U.S. Pat. No. 5,867,836 issued on Feb. 9, 1999 to Luis F. Quinones, titled “Waist Band Trouser Or Skirt Holder,” describes a waistband construction in which a separate waistband is removably secured to the inner waistband of the trousers. The separate waistband includes an elastic band which allows the separate structure to remain in place around the wearer's waist as he or she sits or squats, with the trousers moving as required to accommodate the flexure of the wearer's body. The elastic then draws the trousers back to their original position when the wearer stands. The Quinones waistband structure is thus directed to controlling vertical movement of the trousers, particularly at the back, where tensile forces tend to draw down the back of the waistband when the wearer sits or bends at the waist. In contrast, the present stays prevent compressive wrinkling of the waistband particularly at the front of the garment, where such wrinkling would otherwise occur when the wearer bends at the waist.

U.S. Pat. No. 6,202,221 issued on Mar. 20, 2001 to George W. Ackley, Jr., titled “Flexible Support Stay,” describes a specific stay configuration for permanent installation in a; garment. The Ackley, Jr. stay comprises a relatively flat, “zig-zag” shape and is formed of plastic, and includes tabs at the ends for sewing or stitching into the garment for permanent installation therein. While the Ackley, Jr. stay is relatively inflexible laterally, the lack of provision for removal of the stay from the article of clothing, results in some lack of utility in comparison with the present removable stay invention.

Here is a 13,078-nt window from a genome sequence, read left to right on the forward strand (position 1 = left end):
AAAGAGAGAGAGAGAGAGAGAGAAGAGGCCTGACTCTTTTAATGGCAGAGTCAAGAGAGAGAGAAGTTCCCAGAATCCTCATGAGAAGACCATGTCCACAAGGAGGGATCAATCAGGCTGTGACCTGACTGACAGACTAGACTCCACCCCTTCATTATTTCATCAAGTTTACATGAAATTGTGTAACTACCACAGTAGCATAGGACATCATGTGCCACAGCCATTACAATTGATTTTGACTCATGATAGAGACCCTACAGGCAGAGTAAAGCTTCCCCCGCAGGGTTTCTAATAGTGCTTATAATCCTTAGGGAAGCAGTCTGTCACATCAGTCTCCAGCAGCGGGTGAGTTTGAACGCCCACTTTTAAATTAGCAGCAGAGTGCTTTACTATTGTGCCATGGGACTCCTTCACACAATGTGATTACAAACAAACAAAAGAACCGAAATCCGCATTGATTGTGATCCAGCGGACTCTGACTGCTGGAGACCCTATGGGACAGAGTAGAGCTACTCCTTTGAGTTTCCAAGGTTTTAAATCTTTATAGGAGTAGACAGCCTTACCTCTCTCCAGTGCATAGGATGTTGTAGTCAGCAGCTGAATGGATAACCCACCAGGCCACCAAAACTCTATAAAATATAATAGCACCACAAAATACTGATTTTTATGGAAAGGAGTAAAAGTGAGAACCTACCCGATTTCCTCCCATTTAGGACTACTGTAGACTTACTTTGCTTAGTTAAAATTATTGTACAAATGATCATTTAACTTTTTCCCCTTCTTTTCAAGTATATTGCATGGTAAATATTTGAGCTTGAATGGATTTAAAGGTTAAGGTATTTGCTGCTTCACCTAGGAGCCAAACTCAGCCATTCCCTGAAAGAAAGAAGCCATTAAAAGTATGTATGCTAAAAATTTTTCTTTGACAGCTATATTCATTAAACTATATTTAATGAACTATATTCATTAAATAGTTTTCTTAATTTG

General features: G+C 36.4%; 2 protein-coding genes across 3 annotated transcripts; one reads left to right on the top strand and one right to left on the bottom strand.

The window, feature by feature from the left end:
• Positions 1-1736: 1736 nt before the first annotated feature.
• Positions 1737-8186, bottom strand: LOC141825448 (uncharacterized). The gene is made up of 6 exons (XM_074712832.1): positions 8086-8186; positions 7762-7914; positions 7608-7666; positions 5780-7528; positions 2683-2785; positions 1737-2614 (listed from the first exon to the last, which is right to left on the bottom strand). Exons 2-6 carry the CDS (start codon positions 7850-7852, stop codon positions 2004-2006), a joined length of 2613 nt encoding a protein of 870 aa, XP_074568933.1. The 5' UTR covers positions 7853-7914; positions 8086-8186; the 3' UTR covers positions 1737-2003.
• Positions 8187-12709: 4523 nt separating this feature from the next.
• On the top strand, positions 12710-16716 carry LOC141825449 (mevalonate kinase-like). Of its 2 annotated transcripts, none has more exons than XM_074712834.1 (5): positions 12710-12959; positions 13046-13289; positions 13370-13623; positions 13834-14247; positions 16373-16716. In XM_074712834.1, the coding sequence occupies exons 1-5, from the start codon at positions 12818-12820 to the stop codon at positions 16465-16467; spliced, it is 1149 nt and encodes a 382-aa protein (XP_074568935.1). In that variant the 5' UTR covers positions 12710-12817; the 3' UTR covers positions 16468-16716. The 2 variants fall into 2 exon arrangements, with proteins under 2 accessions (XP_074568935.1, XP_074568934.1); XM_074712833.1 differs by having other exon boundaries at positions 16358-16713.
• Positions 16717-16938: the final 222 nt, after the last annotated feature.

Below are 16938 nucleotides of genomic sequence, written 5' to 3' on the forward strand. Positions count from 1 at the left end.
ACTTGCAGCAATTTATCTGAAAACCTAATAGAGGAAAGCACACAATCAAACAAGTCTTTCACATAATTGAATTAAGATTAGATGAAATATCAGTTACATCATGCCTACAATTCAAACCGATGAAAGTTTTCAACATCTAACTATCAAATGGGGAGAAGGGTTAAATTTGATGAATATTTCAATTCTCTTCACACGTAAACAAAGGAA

U. S. Pat. No. 6,253,384 issued on Jul. 3, 2001 to Peter J. Valentino, titled “Partial, Removable, Reusable Waistband And Its Holder,” describes a waistband having an adhesive coating on each side thereof. The Valentino waistband is intended to be adhesively secured within a trouser waistband, and adhesively secures the upper garment (shirt, etc.) within the waistband of the lower garment. The Valentino adhesive waistband is only a partial device, as noted, and is intended for use at the back of the upper and lower garment interface, where tensile forces are applied which tend to pull the upper garment from the lower garment as the wearer bends at the waist. This is unrelated to the problem addressed by the present invention, wherein the present stay increases the lateral stiffness of the front and sides of a waistband to preclude gathering, creasing, and wrinkling thereof as the clothing is compressed at the front as the wearer bends or sits.